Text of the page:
“Godfidence” and Growing Young

In baptizing baby Magnolia last week, I asked her parents, “Relying on God’s grace, do you promise to live the Christian faith and to teach that faith to your child?”

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Our first babe’s baptism.

They responded, “We do.” Then I asked the congregation, “Will you, the people of this congregation, nurture and love her, and assist her to be a faithful disciple?  They answered, “We will.”IMG_20180216_185704974

 

And they may… or they may not. This congregation has lost the vision, energy and will to do so. I  share with you the sermon I shared with them on how families can become a priority to the Church, based on the book Growing Young.

 

Scripture reading 1: Mark 10 :13-16  (NIV) 13 People were bringing little children to Jesus for him to place his hands on them, but the disciples rebuked them. 14 When Jesus saw this, he was indignant. He said to them, “Let the little children come to me, and do not hinder them, for the kingdom of God belongs to such as these. 15 Truly I tell you, anyone who will not receive the kingdom of God like a little child will never enter it.”16 And he took the children in his arms, placed his hands on them and blessed them.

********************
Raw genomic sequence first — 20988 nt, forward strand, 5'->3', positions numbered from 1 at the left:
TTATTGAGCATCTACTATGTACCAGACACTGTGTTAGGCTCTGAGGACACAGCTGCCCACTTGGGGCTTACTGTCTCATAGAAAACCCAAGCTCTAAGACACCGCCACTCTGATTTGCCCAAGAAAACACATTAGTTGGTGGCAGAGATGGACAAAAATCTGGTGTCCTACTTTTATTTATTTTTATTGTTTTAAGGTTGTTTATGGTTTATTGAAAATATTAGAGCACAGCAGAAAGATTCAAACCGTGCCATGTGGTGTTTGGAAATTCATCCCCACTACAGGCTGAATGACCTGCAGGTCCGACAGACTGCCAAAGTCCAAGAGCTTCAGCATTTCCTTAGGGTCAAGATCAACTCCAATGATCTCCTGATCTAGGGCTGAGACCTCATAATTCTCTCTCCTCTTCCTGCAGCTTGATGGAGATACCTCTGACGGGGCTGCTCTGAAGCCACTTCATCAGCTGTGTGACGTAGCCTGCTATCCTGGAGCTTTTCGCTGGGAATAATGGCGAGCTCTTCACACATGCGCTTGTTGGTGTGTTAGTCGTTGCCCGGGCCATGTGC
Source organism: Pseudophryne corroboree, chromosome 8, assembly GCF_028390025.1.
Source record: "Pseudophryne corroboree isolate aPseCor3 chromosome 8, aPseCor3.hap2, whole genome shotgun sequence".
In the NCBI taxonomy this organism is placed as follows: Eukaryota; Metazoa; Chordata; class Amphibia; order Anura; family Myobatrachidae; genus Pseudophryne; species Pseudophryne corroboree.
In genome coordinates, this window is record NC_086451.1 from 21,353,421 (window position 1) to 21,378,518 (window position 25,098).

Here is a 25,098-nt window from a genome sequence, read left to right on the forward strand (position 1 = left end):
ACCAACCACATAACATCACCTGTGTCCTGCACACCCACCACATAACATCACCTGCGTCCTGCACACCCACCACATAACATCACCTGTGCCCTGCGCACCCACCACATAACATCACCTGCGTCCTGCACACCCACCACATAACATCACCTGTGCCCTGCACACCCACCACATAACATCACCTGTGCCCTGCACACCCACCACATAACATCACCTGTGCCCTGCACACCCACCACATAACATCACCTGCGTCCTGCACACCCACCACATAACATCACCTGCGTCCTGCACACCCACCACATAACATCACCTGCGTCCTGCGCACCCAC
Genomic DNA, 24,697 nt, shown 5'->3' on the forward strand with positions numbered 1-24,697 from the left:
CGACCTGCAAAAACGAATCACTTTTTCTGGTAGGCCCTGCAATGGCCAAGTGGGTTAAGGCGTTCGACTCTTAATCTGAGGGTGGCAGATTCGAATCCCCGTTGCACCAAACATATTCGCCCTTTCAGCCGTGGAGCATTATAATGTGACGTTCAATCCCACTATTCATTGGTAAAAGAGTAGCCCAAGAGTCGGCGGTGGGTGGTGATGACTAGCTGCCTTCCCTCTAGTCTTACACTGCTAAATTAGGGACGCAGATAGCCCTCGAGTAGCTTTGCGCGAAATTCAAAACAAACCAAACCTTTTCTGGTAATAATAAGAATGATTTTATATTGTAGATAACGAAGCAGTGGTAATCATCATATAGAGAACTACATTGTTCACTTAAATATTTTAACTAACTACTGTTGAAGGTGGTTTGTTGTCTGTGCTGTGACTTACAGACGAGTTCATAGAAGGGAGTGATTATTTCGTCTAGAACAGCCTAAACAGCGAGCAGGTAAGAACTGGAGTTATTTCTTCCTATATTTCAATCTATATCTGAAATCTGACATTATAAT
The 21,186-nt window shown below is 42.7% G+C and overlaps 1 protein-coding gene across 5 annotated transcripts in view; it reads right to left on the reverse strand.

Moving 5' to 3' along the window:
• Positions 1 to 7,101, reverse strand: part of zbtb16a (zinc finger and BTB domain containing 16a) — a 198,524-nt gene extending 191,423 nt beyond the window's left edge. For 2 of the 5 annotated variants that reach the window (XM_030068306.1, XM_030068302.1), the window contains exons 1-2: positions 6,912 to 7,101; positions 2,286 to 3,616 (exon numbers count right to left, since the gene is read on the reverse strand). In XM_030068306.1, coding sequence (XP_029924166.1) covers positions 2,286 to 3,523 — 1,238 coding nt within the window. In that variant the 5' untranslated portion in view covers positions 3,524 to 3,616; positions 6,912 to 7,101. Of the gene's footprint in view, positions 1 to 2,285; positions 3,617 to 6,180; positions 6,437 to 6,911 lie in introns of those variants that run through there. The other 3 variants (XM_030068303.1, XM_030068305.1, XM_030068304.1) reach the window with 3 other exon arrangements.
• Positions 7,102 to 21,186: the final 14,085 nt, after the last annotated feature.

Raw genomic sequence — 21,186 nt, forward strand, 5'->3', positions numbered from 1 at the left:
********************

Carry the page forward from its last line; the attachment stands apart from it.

Scripture reading 2:  1 John 2: 8-14 (NIV) 8 I am writing you a new command; its truth is seen in Jesus and in you, because the darkness is passing and the true light is already shining. 9 Anyone who claims to be in the light but hates a brother or sister is still in the darkness. 10 Anyone who loves their brother and sister lives in the light, and there is nothing in them to make them stumble. 11 But anyone who hates a brother or sister is in the darkness and walks around in the darkness. They do not know where they are going, because the darkness has blinded them. 12 I am writing to you, dear children, because your sins have been forgiven on account of his name. 13 I am writing to you, fathers, because you know him who is from the beginning. I am writing to you, young men, because you have overcome the evil one. 14 I write to you, dear children, because you know the Father. I write to you, fathers, because you know him who is from the beginning. I write to you, young men, because you are strong, and the word of God lives in you, and you have overcome the evil one.